With significantly increased testing a key component in the battle against COVID-19, the Innovation Hub at West Virginia University is working with WVU Medicine to churn out up to 10,000 swabs weekly to meet demands for tests.
In this interview-driven series, “WVU and the Coronavirus” will examine what’s already known about COVID-19, share the latest information about the virus, explore how RNA viruses like coronaviruses work, and learn how the University community has responded to the global pandemic.
A new cohort study out of West Virginia University suggests one piece of life-support equipment—an extracorporeal membrane oxygenation machine—can be especially useful for treating some of these COVID-19 patients. But ECMO may be less helpful for COVID-19 patients who are older, who have preexisting conditions and whose heart function has deteriorated.
Breastfeeding may “rewire” babies’ brains in ways that help them acquire language, suggests a new study from the WVU Rockefeller Neuroscience Institute. Using MRI, the researchers scanned the brains of 4-to-8-year-old children and surveyed their parents about their breastfeeding history. They found that the longer a baby was breastfed, the more white matter he or she developed in language-associated parts of the brain.
Anticipating and meeting patients’ needs can take an emotional toll on nurses, even without COVID-19 as an added stressor. A new study led by Marian Reven, a Ph.D. student in the WVU School of Nursing and a registered nurse with WVU Medicine, suggests aromatherapy may reduce nurses’ feelings of stress, anxiety and fatigue on the job.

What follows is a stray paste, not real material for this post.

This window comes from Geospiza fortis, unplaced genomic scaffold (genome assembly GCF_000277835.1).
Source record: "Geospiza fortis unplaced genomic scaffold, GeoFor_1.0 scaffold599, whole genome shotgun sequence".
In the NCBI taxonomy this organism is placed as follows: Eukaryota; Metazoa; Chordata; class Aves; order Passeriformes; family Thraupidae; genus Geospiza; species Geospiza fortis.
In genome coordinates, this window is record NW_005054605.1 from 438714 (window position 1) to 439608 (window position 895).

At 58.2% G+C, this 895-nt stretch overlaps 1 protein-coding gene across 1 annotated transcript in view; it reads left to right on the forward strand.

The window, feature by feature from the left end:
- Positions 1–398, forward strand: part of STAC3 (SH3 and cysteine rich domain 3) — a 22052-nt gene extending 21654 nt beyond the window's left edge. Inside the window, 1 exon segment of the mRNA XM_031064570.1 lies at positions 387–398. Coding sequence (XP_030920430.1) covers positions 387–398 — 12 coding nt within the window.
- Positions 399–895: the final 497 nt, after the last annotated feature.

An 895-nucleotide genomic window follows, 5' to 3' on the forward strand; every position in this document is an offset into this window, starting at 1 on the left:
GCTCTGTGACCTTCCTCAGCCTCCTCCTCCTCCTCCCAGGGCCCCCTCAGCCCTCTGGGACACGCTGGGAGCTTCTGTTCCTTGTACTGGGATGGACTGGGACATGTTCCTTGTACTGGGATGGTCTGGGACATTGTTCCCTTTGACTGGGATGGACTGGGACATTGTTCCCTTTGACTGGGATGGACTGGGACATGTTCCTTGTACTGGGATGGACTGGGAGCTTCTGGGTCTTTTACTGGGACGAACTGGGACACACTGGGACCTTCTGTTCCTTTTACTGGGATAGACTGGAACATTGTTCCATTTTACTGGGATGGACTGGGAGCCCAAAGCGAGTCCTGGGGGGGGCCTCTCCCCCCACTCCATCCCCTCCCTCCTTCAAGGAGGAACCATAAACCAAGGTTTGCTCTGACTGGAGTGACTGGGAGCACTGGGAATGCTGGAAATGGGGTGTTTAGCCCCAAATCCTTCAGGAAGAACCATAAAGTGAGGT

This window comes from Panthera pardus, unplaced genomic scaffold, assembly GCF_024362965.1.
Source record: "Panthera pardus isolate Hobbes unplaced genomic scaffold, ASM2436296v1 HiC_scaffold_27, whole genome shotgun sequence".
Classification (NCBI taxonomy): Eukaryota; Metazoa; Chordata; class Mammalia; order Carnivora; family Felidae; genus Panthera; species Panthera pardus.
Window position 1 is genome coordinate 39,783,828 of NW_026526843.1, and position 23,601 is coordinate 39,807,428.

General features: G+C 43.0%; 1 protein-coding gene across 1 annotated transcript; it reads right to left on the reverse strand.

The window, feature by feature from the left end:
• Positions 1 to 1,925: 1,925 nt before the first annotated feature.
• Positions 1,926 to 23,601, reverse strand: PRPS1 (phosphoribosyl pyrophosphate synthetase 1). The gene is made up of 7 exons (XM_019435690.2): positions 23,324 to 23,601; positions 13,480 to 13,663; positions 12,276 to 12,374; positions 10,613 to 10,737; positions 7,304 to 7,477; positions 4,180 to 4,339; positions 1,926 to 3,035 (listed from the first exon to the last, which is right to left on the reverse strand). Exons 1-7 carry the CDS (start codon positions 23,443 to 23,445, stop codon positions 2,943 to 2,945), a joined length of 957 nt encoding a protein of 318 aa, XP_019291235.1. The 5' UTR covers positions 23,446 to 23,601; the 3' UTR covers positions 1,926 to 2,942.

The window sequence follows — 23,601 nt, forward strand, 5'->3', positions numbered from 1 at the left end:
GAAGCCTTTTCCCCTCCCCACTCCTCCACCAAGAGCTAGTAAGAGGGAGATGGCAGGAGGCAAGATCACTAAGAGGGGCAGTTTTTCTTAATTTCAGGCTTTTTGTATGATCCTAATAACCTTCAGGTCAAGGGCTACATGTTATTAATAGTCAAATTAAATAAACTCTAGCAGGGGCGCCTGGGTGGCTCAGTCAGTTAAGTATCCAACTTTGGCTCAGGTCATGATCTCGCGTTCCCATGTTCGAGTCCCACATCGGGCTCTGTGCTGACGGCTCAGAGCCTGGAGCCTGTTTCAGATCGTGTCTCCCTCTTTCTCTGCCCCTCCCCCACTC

When COVID-19 started depleting stockpiles of medical gear in hotspots like New York and New Jersey, the West Virginia National Guard took notice – and reached out to experts at the John Chambers College of Business and Economics at West Virginia University to help prevent that from happening in the Mountain State.
WVU Medicine pediatric and adult allergist and immunologist Brian Peppers, D.O., Ph.D., has received Investigational New Drug approval from the U.S. Food and Drug Administration for the experimental treatment of COVID-19 using convalescent donor plasma. This is the first FDA approved Investigational New Drug trial for COVID-19 immunotherapy to include pediatric patients.
When the director of West Virginia University’s Innovation Hub heard about a massive mask making effort underway next door at the Davis College of Agriculture, Natural Resource and Design, he knew engineers in the Benjamin M. Statler College of Engineering and Natural Resources could help.